An Experimental Approach to the Percolation of Sticky Nanotubes

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Science  05 Aug 2005:
Vol. 309, Issue 5736, pp. 920-923
DOI: 10.1126/science.1112835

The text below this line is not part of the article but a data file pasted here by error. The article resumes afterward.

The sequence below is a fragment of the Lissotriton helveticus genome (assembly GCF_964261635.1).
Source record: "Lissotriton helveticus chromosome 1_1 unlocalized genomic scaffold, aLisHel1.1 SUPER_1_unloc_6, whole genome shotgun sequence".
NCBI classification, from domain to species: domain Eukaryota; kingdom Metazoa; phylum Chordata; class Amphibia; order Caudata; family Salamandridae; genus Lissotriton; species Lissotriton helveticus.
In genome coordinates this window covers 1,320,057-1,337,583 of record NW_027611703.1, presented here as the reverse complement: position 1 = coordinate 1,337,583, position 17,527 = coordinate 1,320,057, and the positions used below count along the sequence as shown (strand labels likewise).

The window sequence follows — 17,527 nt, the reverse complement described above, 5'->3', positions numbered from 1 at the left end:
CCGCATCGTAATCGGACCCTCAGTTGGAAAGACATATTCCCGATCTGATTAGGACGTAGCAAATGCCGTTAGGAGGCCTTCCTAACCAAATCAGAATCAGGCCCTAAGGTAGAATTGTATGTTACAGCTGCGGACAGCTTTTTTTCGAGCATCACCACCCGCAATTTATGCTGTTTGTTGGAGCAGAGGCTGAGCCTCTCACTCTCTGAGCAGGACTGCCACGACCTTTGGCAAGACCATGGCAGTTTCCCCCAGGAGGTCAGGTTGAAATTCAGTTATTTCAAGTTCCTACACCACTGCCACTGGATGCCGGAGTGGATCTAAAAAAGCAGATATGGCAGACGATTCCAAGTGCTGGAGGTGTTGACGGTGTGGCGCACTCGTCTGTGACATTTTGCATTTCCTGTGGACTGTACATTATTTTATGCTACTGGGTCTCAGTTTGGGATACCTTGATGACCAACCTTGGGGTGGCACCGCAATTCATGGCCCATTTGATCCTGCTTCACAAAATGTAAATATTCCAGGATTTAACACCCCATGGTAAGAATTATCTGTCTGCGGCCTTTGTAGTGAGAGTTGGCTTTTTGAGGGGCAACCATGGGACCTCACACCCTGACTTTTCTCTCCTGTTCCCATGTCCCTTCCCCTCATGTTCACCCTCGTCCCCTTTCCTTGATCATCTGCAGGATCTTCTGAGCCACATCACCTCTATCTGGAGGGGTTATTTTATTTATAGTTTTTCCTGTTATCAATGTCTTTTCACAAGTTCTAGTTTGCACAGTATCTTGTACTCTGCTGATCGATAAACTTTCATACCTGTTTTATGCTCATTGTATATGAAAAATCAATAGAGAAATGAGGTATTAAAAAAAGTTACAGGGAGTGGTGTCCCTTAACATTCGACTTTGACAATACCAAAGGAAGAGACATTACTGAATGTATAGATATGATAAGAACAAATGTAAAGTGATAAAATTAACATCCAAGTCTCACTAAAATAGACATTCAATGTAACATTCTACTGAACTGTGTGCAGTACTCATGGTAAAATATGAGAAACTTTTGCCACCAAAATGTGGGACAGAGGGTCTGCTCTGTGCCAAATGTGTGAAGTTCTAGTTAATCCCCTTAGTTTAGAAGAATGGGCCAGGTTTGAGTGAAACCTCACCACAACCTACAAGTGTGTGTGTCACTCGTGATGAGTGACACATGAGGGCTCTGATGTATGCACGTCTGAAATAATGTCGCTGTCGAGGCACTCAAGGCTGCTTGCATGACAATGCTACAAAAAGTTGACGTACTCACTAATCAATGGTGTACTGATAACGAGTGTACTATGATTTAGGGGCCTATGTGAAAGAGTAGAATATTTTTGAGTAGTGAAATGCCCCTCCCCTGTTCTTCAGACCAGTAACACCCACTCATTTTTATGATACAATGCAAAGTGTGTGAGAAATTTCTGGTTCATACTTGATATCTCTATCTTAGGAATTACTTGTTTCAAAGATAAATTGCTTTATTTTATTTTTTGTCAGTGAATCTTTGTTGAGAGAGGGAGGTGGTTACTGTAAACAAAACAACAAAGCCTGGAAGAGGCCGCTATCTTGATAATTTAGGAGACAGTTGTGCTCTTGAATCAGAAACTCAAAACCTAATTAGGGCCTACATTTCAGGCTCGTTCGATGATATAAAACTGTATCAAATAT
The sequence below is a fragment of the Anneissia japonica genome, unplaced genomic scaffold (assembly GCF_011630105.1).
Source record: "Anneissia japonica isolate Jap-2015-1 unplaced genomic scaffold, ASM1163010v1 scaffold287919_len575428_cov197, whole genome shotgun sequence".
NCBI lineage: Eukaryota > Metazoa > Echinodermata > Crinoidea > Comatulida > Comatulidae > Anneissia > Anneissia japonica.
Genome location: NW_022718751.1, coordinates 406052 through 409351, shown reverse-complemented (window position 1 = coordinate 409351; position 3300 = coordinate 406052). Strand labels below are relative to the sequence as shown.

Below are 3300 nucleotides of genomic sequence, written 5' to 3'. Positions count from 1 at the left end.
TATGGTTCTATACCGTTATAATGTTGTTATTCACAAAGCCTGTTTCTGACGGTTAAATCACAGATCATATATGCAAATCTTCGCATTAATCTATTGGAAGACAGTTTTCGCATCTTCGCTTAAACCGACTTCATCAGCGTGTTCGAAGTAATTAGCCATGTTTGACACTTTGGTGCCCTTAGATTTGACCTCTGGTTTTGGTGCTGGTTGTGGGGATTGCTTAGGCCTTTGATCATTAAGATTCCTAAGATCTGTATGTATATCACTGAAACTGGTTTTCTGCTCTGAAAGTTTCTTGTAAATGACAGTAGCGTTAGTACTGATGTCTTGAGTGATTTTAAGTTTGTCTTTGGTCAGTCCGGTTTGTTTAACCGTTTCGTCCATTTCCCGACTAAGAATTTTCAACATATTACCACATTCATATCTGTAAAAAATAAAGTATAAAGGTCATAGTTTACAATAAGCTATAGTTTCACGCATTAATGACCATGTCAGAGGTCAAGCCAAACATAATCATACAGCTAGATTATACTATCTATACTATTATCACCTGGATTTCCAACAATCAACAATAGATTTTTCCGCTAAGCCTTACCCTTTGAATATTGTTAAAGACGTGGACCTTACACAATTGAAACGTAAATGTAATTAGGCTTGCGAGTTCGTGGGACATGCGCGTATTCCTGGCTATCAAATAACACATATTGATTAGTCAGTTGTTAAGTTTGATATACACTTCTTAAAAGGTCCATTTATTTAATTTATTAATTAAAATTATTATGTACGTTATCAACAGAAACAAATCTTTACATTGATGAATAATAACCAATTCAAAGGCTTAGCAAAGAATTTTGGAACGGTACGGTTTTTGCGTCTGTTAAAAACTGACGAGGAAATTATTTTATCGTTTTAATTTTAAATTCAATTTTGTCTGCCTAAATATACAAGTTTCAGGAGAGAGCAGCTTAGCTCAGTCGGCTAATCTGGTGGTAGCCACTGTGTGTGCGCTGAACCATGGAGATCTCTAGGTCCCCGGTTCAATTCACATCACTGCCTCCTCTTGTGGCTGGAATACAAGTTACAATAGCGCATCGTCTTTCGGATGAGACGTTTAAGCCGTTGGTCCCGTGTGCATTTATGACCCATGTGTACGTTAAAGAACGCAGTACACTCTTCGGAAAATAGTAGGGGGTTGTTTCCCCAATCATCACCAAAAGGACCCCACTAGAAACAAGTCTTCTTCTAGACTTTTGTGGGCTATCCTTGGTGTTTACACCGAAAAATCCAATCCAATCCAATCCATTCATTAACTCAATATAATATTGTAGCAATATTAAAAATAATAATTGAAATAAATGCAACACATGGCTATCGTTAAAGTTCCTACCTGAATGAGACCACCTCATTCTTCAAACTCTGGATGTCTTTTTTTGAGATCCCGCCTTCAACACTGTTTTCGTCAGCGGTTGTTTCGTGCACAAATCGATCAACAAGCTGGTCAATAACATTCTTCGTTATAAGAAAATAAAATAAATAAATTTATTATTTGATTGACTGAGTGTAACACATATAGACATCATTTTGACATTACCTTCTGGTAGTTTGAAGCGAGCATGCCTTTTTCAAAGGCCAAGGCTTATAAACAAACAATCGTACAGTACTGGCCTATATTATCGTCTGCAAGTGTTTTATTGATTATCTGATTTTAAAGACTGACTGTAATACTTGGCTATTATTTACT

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Percolation is a statistical concept that describes the formation of an infinite cluster of connected particles or pathways. Lowering the percolation threshold is a critical issue to achieve light and low-cost conductive composites made of an insulating matrix loaded with conductive particles. This has interest for applications where charge dissipation and electrical conductivity are sought in films, coatings, paints, or composite materials. One route to decreasing the loading required for percolation is to use rod-like particles. Theoretical predictions indicate that this may also be achieved by altering the interaction potential between the particles. Although percolation may not always respond monotonically to interactions, the use of adhesive rods can be expected to be an ideal combination. By using a system made of carbon nanotubes in an aqueous surfactant solution, we find that very small attraction can markedly lower the percolation threshold. The strength of this effect can thereby have direct technological interest and explain the large variability of experimental results in the literature dealing with the electrical behavior of composites loaded with conducting rods.

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